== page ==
Emilie Nicolas - Let Her Breathe (Mouchiouse Music)

Emilie Nicolas – Let Her Breathe (Mouchiouse Music)

Bærum-born, Norwegian-Grammy award-winning singer, Emilie Nicolas returns with her third album Let Her Breathe.  A stunningly crafted slice of R’n’B mastery that showcases the breadth of her talents as an interesting singer and songwriter.

The first track ironically titled ‘Outro‘ is a stunning introduction to the album.  A serene and blissful soundscape with an expertly controlled and crisp vocal that dances elegantly over a dreamy synth.  “If I told you I loved you would you call me back?” she beckons from the perspective of the jilted lover as it blends beautifully into the next track ‘Tsunami‘.

Tsunami‘ is an impressive slice of chilled-out R’n’B, reminiscent of SZA at her best.  It builds beautifully with layers of rhythmic drums and vocals with incredibly detailed ad-libs and harmonies.  The second verse is in French and it flows so beautifully that it doesn’t matter if you don’t speak the language, the meaning is conveyed purely through the tone of Emelie’s voice which is stunning and masterful.

The third track of the album ‘To The Moon‘ is another chilled out track but is just as beautiful as the previous one, if maybe a little more forgettable.  Things pick up with the next track ‘Who’s Gonna Love You‘, a slightly up-tempo track where Emilie questions “who’s gonna love you if I don’t?“.  There’s a hint of Spanish influence in the rhythm of the track without falling back on the cliches that most Spanish-influenced music tends to do.

Open‘ strips everything right back to basics with a soft vocal dancing around an acoustic guitar, it’s an incredibly raw and emotional track.  The vocal harmonies that fade in and out as the track floats on are stunningly detailed and precise, they left me with goosebumps.  It’s certainly one of the stand out tracks on the album.

After a calming breather, ‘If I Call‘ is a moody, atmospheric song about a potential late-night hookup and a feeling of uncertainty within that dynamic.  The first half of the track builds an atmosphere slowly, with a repetitive drum beat and sultry vocals that lead us into an unexpected switch around in the second half.  The second half is a hip-hop inspired, relatively upbeat track that lets Emilie flex her rhythmic skills, the vocals are more precise in this part, relying less on melody and more on the rhythm.  It’s almost rap but not all the way there.  It’s an impressive and welcome change to an album that so far has been fairly down-tempo.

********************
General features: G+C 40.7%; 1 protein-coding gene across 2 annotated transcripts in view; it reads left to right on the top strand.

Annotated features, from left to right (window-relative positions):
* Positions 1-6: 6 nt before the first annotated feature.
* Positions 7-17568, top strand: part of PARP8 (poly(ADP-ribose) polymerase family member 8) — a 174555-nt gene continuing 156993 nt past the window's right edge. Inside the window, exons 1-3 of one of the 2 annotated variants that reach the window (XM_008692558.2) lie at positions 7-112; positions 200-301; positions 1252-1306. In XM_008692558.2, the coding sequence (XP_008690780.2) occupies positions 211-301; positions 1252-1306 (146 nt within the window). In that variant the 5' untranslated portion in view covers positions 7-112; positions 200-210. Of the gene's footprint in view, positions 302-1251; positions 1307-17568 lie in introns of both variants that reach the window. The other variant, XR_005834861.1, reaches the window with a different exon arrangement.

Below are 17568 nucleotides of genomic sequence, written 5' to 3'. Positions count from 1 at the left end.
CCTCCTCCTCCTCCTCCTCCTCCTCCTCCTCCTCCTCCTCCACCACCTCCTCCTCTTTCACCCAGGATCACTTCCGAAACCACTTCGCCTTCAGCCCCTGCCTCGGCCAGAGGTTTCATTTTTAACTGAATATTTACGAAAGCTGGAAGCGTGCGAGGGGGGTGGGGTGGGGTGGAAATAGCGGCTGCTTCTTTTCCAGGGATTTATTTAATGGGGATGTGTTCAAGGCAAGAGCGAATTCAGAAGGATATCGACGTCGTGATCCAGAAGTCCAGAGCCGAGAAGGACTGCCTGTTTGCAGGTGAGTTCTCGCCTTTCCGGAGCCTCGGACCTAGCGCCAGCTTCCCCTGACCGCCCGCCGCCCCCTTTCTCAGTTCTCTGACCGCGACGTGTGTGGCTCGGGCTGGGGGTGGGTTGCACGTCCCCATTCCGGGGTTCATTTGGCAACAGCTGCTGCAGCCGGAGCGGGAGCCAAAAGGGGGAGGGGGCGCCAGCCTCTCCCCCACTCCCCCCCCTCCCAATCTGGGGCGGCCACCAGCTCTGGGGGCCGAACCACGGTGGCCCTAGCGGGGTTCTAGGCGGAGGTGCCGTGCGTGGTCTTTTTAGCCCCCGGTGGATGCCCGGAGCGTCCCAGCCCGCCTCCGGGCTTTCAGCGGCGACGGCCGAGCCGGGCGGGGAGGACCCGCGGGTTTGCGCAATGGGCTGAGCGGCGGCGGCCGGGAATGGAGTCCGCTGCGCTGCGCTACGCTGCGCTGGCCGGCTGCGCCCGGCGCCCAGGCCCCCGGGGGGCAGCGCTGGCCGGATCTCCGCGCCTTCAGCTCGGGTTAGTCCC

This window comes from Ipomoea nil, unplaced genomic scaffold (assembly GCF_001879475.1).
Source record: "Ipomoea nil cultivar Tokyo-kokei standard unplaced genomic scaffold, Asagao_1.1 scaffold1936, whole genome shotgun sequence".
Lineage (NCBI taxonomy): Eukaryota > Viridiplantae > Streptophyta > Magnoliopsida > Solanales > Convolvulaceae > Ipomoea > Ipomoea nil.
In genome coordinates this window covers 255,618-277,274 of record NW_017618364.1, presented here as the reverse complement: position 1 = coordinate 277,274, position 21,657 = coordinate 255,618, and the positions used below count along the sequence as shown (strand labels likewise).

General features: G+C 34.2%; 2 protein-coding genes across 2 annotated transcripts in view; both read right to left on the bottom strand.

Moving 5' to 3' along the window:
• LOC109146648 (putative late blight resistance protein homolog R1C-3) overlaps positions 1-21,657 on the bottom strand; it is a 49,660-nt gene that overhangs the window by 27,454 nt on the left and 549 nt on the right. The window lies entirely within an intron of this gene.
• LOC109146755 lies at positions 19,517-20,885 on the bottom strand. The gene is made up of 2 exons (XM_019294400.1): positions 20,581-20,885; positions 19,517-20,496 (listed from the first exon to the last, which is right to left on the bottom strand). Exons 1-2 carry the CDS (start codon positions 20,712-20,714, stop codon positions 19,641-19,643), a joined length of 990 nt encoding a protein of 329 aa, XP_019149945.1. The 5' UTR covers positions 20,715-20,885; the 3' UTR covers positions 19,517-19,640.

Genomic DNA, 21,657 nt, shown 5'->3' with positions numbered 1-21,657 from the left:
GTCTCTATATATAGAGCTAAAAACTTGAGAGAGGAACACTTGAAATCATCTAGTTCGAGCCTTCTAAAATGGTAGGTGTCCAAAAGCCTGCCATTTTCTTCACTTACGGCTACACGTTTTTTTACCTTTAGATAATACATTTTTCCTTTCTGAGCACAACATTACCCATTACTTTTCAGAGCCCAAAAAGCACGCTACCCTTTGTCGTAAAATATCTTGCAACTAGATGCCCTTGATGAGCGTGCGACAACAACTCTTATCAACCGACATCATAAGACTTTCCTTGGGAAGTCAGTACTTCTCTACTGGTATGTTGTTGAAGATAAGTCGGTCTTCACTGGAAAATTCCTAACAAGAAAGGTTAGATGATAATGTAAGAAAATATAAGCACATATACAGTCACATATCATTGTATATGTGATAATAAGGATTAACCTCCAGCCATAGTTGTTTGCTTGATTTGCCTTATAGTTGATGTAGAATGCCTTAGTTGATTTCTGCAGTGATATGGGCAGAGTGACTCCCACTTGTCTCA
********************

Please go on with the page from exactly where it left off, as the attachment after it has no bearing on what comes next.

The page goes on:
Teddybear‘ is the 7th track on the album and feels like a continuation of ‘If I Call‘ where she has made her decision and has decided to stay and has become lovesick in the process.  It’s a lovely and relaxing track but it’s nothing we haven’t already heard from the album prior to this.  It feels like we’re retreading the same ground.  The same can be said for ‘Bye‘ which transitions so seamlessly from ‘Teddybear‘ that I didn’t even notice the track had changed.

Oh Love‘ is another stripped back number, opting for a haunting piano over an acoustic guitar this time.  It feels like a triumphant march toward peace of mind, a choir echoes in the background and it feels like a natural and strong closer to the album.  It’s not, however, the end and there are two more tracks.

First Love Song‘ is a slow-burning ballad, that almost feels like it should be a hidden bonus track. It adds nothing to the album and feels very much like Emilie going through the motions.  It follows a very similar pattern to the majority of the album without any of the interesting touches of some of the album standouts like ‘Tsunami‘, ‘Open‘ and ‘Oh Love‘.

No Humans‘ is the real closer to the album, it’s a cool, dramatic track that starts slow and stripped back and grows into an afro-beat inspired track – it’s a showcase of Emilie at her best when she takes her stripped-back sound and fuses it with an interesting twist.  The vocals are beautiful, mixing Melodyned vocal effects with her natural tone for a lovely juxtaposition and a strong closer to the album.

Overall, Let Her Breathe is a strong album and a great showcase of Emilie Nicolas‘ talent that sometimes relies too heavily on formulaic song structures and familiar sounds. The album truly shines when Emilie tries something new – taking us and her out of our comfort zones and into beautiful, serene soundscapes.

Let Her Breathe is out now on Mouchiouse Music.

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